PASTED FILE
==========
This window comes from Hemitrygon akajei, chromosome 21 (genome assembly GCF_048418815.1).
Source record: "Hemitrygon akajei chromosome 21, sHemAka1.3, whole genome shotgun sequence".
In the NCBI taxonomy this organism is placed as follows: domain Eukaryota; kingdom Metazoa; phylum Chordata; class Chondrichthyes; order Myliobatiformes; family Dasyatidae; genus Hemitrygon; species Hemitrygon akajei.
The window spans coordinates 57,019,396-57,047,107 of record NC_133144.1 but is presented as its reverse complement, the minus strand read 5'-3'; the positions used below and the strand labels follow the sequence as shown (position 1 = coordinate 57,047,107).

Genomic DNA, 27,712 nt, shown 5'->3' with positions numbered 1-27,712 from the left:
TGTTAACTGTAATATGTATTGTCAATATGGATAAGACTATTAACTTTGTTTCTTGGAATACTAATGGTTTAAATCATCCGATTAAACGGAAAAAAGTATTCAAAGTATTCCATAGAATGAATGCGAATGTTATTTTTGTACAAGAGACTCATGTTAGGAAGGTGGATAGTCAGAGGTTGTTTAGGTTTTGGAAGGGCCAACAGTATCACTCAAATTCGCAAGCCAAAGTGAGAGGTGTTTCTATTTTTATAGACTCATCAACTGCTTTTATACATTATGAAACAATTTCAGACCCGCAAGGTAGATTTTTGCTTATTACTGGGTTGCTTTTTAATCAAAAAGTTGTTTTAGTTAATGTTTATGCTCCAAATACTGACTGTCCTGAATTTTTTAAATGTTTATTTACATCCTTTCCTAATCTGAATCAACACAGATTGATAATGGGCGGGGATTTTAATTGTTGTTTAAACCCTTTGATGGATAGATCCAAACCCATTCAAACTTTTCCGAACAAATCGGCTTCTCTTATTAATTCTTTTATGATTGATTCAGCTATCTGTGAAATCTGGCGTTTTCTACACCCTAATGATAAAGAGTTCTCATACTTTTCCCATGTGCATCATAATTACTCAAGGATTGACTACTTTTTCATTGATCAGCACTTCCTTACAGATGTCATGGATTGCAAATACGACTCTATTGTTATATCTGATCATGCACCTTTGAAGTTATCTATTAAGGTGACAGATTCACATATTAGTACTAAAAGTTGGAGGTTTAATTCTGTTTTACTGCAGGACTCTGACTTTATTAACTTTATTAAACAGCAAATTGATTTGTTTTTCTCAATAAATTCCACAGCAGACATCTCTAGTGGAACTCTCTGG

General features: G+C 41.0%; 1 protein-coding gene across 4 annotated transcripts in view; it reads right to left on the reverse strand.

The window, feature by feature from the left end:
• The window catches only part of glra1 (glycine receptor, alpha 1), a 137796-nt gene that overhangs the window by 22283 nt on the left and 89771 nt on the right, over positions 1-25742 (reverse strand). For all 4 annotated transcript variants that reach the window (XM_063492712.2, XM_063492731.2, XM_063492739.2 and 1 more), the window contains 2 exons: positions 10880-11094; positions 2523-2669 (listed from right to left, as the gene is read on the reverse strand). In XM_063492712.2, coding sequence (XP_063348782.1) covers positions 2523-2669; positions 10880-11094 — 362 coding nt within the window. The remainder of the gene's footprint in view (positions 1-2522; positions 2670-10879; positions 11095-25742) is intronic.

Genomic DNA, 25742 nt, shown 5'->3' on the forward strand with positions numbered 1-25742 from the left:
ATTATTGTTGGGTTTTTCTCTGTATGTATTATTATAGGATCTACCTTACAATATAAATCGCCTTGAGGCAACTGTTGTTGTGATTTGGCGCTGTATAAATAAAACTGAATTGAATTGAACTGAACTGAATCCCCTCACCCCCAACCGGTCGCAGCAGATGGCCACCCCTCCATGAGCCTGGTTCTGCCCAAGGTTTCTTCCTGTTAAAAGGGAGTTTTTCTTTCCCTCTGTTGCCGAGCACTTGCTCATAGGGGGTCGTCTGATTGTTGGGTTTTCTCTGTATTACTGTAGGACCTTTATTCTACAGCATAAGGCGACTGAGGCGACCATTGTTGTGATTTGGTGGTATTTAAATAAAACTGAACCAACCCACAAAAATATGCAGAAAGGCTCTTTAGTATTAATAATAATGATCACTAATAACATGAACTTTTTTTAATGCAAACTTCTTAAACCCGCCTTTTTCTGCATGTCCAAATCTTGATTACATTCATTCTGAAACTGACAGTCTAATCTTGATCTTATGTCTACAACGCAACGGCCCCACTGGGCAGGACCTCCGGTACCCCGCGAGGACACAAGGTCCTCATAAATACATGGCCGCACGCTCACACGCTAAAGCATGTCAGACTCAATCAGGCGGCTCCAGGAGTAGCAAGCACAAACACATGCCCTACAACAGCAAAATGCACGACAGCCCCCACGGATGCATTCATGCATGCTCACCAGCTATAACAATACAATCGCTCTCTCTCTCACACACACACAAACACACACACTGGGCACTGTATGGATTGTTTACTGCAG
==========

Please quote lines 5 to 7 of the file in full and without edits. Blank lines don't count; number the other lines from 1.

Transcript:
Genomic DNA, 27,712 nt, shown 5'->3' with positions numbered 1-27,712 from the left:
TGTTAACTGTAATATGTATTGTCAATATGGATAAGACTATTAACTTTGTTTCTTGGAATACTAATGGTTTAAATCATCCGATTAAACGGAAAAAAGTATTCAAAGTATTCCATAGAATGAATGCGAATGTTATTTTTGTACAAGAGACTCATGTTAGGAAGGTGGATAGTCAGAGGTTGTTTAGGTTTTGGAAGGGCCAACAGTATCACTCAAATTCGCAAGCCAAAGTGAGAGGTGTTTCTATTTTTATAGACTCATCAACTGCTTTTATACATTATGAAACAATTTCAGACCCGCAAGGTAGATTTTTGCTTATTACTGGGTTGCTTTTTAATCAAAAAGTTGTTTTAGTTAATGTTTATGCTCCAAATACTGACTGTCCTGAATTTTTTAAATGTTTATTTACATCCTTTCCTAATCTGAATCAACACAGATTGATAATGGGCGGGGATTTTAATTGTTGTTTAAACCCTTTGATGGATAGATCCAAACCCATTCAAACTTTTCCGAACAAATCGGCTTCTCTTATTAATTCTTTTATGATTGATTCAGCTATCTGTGAAATCTGGCGTTTTCTACACCCTAATGATAAAGAGTTCTCATACTTTTCCCATGTGCATCATAATTACTCAAGGATTGACTACTTTTTCATTGATCAGCACTTCCTTACAGATGTCATGGATTGCAAATACGACTCTATTGTTATATCTGATCATGCACCTTTGAAGTTATCTATTAAGGTGACAGATTCACATATTAGTACTAAAAGTTGGAGGTTTAATTCTGTTTTACTGCAGGACTCTGACTTTATTAACTTTATTAAACAGCAAATTGATTTGTTTTTCTCAATAAATTCCACAGCAGACATCTCTAGTGGAACTCTCTGG

General features: G+C 41.0%; 1 protein-coding gene across 4 annotated transcripts in view; it reads right to left on the reverse strand.